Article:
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Salt of the Earth and Light of the World


In a busy and crowded clinic, the doctor noticed through a glass window one patient nervously unsettled in the waiting room. But then to his shock, this patient slapped a man; so, the doctor went out to approach the patient and asked her: “Madam, why did you slap that man?” “Doctor,” she responded angrily, “just imagine I am so nervous and scared here waiting for my Corona Virus test, and that man told me, ‘THINK POSITIVE’.”

Just so, your light must shine before others, that they may see your good deeds and glorify your heavenly Father.” Mt. 5:16


What do people see in our life? Do they see us slapping someone, wasting our time, playing lip service, being arrogant or our being indifferent to the needs of the poor? Do they see us loving others or humbly serving the poor and needy among us?


In the First Reading, Prophet Isaiah says: “Share your bread with the hungry, shelter the oppressed and the homeless; clothe the naked when you see them, and do not turn your back on your own”(Isaiah 58:7) The poor and needy are among us and they are our own. When we serve the poor and needy among, Prophet Isaiah continues, “… if you bestow your bread on the hungry and satisfy the afflicted, then light shall rise for you in the darkness, and the gloom shall become for you like midday” (Isaiah 58:10). We are the light amid darkness and gloom!


It’s not easy, but in the Second Reading, St. Paul shows us the best way to be the salt of the earth and the light of the world when he said: “I came to you in weakness and fear and much trembling, and my message and my proclamation were not with persuasive words of wisdom, but with a demonstration of Spirit and power, so that your faith might rest not on human wisdom but on the power of God” (1 Cor 2:3-5). Humility is the element of the salt and the fuel of the light. As one Mass attendee of my care home blessing this afternoon shared with me his reflection of my homily, “Fr. Romeo, the common characteristic of a salt and a light is their ability to effect something quietly and without notice, and most importantly, the salt silently disappears and mixes well in the food. So, also with the light, making a difference in silence.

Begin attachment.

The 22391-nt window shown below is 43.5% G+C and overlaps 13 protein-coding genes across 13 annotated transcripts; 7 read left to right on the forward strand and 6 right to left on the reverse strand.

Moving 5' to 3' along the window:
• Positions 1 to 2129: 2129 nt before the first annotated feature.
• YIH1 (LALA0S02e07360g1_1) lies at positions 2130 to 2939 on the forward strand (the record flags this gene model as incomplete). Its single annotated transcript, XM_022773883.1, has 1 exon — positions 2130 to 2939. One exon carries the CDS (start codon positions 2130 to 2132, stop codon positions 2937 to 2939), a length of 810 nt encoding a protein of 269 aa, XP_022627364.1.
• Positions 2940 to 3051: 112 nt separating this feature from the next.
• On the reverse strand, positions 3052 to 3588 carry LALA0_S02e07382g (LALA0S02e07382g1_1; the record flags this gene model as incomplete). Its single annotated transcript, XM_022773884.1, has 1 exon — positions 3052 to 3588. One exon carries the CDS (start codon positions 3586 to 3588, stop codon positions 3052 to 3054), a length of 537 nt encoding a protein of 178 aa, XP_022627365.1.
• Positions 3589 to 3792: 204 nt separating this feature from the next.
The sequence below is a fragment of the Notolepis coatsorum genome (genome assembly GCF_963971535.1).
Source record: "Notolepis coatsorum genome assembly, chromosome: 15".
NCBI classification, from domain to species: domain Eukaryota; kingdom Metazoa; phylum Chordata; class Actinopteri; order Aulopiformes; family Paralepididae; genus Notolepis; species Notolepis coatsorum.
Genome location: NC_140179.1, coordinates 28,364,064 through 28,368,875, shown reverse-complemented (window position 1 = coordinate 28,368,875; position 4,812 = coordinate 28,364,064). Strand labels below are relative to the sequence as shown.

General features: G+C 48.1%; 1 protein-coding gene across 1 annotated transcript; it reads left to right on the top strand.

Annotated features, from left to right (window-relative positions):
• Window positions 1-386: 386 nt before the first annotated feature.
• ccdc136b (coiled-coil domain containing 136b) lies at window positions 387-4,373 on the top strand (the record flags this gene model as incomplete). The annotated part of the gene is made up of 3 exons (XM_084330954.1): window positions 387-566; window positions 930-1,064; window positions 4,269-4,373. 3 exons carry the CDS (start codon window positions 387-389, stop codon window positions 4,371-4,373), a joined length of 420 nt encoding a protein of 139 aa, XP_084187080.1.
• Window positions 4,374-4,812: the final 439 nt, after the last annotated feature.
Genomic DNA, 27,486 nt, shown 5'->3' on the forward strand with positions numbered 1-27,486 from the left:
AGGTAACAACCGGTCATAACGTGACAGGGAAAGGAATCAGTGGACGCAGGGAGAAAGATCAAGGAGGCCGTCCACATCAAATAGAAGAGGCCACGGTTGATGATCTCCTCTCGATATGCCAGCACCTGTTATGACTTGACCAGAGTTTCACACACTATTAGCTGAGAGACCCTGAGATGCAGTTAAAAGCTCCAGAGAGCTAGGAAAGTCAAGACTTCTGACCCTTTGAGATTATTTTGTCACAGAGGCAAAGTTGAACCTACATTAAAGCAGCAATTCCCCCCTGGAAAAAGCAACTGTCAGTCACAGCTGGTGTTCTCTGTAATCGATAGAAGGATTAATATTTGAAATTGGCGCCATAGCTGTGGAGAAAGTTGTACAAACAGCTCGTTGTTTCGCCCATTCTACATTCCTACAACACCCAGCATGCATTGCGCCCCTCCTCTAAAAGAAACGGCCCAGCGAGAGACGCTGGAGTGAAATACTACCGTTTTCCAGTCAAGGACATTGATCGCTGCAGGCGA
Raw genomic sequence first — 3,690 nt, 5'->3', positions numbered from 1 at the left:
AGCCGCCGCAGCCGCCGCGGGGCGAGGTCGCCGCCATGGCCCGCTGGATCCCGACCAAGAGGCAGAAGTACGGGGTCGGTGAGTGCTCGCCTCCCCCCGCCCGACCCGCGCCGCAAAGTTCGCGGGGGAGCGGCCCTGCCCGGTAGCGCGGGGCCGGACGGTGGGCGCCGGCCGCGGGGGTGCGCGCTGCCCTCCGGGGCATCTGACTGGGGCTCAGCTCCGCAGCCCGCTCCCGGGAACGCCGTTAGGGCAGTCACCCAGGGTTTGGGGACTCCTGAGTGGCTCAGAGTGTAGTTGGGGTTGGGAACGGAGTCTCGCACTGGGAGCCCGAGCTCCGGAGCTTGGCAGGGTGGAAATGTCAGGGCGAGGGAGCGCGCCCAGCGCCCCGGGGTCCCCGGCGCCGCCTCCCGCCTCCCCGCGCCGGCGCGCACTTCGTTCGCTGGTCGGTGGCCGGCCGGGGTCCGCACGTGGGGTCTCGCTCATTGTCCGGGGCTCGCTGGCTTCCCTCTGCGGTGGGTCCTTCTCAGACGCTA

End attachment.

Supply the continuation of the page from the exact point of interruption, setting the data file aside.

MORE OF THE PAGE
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Santo Niño Old Roman Catholic Diocese

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